... Magnesium alloys are widely used for the cathodic protection of pipelines as sacrificial anodes [9][10][11], but severe self-corrosion limits their application in coastal mudflat environments [12][13][14]. Some studies have argued that a sustained expansion of local corrosion of magnesium anodes leads to spalling off of anode particles [15]. ...
Full-text available
To study the abnormal failure of magnesium anodes for buried pipelines in marine engineering in the unique environment of mudflats, a strain of a sulfate–reducing prokaryote (SRP) was isolated from pipe–laying soil, and identified as Desulfovibrio sp. HQM3. Weight–loss test, electrochemical measurements, SEM, EDS, XRD, and CLSM techniques were used to study the effect of corrosion on the AZ31B magnesium alloy. Under the influence of SRP, the magnesium alloy corroded severely at rates up to 1.31 mm/year in the mudflat environment. SRP accelerated corrosion by 0.3 mm/year. Pitting occurred on the samples in both abiotic and biotic systems. The pitting depth reached 163.47 μm in the biotic system after 14 days. The main composition of a petal–like corrosion product was Mg(OH)2. The results show that a mudflat environment can lead to an accelerated corrosion of magnesium alloys.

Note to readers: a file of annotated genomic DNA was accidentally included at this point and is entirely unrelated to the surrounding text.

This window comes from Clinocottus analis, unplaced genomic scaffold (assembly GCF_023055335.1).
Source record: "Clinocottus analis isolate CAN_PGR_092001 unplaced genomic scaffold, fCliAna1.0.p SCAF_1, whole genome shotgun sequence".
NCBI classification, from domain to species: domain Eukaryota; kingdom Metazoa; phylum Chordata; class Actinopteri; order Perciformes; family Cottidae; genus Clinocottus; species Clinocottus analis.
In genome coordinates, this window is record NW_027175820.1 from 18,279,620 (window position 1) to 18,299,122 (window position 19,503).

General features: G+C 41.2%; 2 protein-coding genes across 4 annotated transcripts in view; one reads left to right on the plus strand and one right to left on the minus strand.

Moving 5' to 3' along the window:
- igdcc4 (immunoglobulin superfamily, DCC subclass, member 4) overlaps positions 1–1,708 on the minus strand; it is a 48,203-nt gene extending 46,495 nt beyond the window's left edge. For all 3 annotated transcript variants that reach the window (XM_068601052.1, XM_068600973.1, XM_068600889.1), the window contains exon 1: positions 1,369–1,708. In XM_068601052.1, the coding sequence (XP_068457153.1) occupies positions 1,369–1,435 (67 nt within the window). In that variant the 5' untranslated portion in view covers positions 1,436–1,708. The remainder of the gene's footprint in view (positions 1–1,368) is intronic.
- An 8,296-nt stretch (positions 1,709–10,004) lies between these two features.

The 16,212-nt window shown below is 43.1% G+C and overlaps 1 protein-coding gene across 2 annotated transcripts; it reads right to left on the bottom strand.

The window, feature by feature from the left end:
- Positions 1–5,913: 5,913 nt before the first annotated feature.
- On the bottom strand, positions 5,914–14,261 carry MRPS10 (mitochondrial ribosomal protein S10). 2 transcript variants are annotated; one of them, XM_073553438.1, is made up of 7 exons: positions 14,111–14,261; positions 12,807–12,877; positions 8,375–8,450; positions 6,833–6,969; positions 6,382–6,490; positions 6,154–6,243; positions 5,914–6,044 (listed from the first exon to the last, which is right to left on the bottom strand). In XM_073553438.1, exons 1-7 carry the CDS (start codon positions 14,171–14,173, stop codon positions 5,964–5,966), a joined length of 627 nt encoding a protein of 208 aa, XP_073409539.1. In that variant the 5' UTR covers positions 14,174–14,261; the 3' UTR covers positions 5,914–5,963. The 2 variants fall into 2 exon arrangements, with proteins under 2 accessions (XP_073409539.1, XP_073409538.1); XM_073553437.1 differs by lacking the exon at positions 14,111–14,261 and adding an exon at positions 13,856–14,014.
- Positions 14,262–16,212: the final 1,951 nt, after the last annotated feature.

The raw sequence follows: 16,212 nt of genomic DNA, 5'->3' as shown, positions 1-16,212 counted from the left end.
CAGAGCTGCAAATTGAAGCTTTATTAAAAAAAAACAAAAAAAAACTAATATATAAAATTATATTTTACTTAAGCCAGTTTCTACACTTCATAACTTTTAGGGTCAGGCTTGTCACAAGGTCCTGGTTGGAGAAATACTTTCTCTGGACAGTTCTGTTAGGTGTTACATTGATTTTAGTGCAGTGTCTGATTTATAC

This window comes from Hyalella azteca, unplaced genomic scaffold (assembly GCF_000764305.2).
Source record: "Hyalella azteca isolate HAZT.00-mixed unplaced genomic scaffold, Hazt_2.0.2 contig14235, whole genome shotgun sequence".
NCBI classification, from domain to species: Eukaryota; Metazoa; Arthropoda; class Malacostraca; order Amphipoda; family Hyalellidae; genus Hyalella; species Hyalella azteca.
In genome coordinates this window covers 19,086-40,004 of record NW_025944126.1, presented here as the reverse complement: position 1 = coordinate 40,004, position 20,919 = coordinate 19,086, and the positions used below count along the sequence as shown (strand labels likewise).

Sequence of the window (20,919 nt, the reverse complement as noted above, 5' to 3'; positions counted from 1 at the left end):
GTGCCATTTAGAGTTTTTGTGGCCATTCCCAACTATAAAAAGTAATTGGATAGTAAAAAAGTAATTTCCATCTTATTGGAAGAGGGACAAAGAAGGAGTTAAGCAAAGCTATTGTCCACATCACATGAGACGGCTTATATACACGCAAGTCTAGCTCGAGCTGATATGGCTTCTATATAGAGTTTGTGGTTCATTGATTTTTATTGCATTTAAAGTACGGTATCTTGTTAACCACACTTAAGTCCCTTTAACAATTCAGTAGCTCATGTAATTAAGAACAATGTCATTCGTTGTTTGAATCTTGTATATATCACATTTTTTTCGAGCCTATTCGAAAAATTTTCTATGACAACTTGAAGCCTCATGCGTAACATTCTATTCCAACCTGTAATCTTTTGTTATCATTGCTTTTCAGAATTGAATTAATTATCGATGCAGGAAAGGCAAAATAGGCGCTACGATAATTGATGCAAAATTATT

... The sacrificial anode protection method is a relatively mature electrochemical protection method, which has the advantages of simple equipment, convenient installation, low maintenance difficulty, long service life, low cost, and so on. It has been widely used in the field of industrial anticorrosion [1][2][3][4][5]. Due to the advantages of negative potential, large capacitance, and low price, aluminum has developed rapidly as a sacrificial anode material [6][7][8]. ...